Supporting different ways of learning is part of kindergarten readiness. Even as a grown-up, do you find that some things are eady to learn and some quite difficult? The same thing happens for children because our brains have different ways to learn. This brain personality is called learning styles. Learning styles are our individual preferences and strengths in the way we learn. The 3 basic learning styles are: visual, auditory and kinesthetic.
Generally, children that are strong auditory learners like songs and stories. They may prefer toys such as small people or characters. As they play, the child may pretend conversations between the people. They enjoy listening to books. These children are often early talkers which may indicate an auditory learning preference. They may find puzzles hard to figure out; drawing and painting may not be favorite activities.
Support for this type of learner is both encouraging the activities that your child is good at and including activities that are more challenging. When sharing a book with your child, spend some time just looking at the pictures. Guide your child to also play with paper, crayons and chalk as well as puzzles and construction toys. This will help your child explore different ways to learn and promote his/her kindergarten readiness as well as expanding brain connections. Do you think your child has an auditory learning style?
Old McDonald had a class, A E I O U. Do you remember any of the songs that you used to sing as a child? Singing is another activity that helps kids develop their auditory memory skills as part of their kindergarten readiness. Very young children may only remember bits and pieces of songs. Older toddlers can often sing simple ones that have lots of verses with no help at all. The tune and the repetitive language plus the practice combine to make an effective learning strategy.
Traditional songs such as Old Macdonald, Bingo, Twinkle, Twinkle, 5 Little Monkeys, Eensy, Weensy Spider, Hokey Pokey, The Bear Went Over the Mountain, Ten in a Bed, Wheels on the Bus, etc. seem to be universal but there are great new songs, too. Last month, at a Baby Fair with the Kerplunks, I had their new Gumboots song stuck in my head for days.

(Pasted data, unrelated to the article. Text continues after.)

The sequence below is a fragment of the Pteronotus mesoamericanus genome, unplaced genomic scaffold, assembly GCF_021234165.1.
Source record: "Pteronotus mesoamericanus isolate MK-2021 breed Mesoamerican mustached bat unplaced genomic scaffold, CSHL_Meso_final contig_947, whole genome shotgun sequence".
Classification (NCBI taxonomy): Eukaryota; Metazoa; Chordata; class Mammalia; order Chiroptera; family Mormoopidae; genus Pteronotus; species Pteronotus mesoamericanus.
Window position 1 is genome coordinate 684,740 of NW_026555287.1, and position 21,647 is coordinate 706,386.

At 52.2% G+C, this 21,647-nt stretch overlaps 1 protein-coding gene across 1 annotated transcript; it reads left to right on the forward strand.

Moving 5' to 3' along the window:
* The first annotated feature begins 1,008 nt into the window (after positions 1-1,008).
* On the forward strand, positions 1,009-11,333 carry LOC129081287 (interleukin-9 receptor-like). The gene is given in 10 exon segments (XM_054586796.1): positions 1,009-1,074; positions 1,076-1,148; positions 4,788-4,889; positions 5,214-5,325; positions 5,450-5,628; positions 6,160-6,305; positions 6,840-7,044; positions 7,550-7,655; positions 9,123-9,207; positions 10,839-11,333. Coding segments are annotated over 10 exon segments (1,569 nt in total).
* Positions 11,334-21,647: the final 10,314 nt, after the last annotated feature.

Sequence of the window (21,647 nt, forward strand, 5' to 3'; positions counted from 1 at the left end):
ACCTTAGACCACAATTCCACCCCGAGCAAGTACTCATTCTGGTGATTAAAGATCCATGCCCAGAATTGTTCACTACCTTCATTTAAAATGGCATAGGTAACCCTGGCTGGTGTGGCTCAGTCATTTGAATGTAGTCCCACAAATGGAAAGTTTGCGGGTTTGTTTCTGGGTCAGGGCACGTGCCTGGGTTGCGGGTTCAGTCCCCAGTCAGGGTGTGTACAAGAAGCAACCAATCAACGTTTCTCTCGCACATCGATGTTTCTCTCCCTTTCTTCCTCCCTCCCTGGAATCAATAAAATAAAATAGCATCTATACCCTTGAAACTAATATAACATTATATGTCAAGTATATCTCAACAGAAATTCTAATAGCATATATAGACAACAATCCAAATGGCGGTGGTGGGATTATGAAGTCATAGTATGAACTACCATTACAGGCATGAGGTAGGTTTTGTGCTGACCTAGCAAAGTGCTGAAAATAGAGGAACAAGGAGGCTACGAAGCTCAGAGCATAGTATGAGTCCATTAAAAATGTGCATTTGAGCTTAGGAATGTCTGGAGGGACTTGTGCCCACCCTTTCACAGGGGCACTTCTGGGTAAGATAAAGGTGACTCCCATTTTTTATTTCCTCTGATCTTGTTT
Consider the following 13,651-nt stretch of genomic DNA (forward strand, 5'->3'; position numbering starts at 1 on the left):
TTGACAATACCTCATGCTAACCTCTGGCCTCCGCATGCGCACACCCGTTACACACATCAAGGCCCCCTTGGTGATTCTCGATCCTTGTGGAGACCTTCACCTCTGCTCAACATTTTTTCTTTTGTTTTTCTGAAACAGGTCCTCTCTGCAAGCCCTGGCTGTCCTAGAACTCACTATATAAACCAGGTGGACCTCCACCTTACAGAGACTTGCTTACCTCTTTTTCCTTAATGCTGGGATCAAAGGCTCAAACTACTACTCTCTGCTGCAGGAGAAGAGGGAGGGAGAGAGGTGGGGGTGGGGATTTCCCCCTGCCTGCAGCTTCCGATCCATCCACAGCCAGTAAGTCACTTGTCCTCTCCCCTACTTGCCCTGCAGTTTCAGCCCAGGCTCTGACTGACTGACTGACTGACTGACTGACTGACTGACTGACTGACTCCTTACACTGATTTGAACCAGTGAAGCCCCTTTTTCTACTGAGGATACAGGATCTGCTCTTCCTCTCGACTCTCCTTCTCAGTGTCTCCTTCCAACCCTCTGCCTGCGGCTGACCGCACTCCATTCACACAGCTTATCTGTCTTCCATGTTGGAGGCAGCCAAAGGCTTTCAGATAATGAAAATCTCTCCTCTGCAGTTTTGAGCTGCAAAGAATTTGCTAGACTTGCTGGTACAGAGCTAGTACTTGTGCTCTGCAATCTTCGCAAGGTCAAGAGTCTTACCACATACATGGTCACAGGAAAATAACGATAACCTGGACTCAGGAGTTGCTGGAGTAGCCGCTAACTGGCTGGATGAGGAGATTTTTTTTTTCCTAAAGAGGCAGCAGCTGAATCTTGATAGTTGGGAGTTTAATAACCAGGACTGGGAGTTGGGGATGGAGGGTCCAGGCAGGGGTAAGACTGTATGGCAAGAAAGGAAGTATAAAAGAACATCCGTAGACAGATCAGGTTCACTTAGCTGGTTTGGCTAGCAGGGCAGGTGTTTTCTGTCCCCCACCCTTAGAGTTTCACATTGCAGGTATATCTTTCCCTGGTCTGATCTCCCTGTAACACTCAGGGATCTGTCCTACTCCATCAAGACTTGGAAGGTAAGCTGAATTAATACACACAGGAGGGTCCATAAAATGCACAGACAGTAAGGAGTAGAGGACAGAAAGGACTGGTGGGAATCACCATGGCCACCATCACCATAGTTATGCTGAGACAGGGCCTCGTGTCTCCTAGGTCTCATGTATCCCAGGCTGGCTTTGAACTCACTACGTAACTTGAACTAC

After hearing a favorite song CD countless times, (like the new Charlotte Diamond one), I know it’s tempting to just give kids earphones and have them listen quietly, but instead sing along and later sing together without the CD. That gives the memory muscles some exercise as they get in shape for readiness for kindergarten. (P.S. Singing also helps for listening. Instead of having to say something to get attention for the zillionth time, try singing it. )1 2 3 sing! What songs do your kids enjoy?
Have you ever told someone in your house something and later they don’t even remember that you have said anything at all? It may not be that the other person has a bad memory but a different memory style. Some people are very visual and best remember things that they see or read–they need memos. Others best remember things that they do; these people are very hands-on. Other people remember what they hear–these are the ones that can recall exactly what you said. While we use all these memory channels usually one area is stronger than the others.
Helping children develop memory skills is important for kindergarten readiness. How well children remember information is key to doing well at school and later. One of the best ways to help kids with their auditory or hearing memory is to share books and stories. Even brand new little ones enjoy the snuggle and the sound of the voice. Some children like to hear the same story over and over until they can remember every word. If your day doesn’t have a space for curling up with a book tell your child a story that you remember. Besides readiness for kindergarten, books and stories are lots of fun.
Last month was the 25th anniversary of the Magic School Bus. Scholastic Staff member Caitlin’s comment is a perfect example of the power of an auditory memory; “Even hearing a bus honk now takes me back to 5th grade science when we would watch the show or read the book in class and then talk about what the Friz and her class found.” I can remember my grandmother reciting the Gingham Dog and The Calico Cat and can almost hear her voice. What’s your favorite book or story memory?
Do you remember nursery rhymes that you learned as a child? Jack and Jill, Little Bow Peep, Little Boy Blue, etc. How about this one: Hey Diddle, diddle the cat and the fiddle. The cow jumped over the moon. The little dog laughed to see such sport and The dish ran away with the spoon. … Continue reading Learning Fun At Home With Dishes
Bookstores, both new and used, are a downfall for me. I am most likely the only female that can go to Paris and return home with books instead of fashion. At a recent garage sale I found a whole set of alphabet books for kids. This time, tho, there is some balancing force at work. … Continue reading A is for August
No, this isn’t the 99th activity for auditory memory enhancement and it’s not a typo. It’s a humorous way to introduce today’s blog topic–how to do a super quick check of your child’s auditory memory. Auditory memory is a fundamental skill for learning. And for relationships. Just think of how frustrating it is when a friend … Continue reading Auditory Memory Activity #1
Auditory memory involves more than just remembering. It’s a link in chain that includes listening to words or other sounds, processing what it means, storing it and then finding it in the memory banks when needed. Auditory skills aren’t just important for learning to read, they are critical for all learning. To help your child … Continue reading Learning Disabilities and Auditory Memory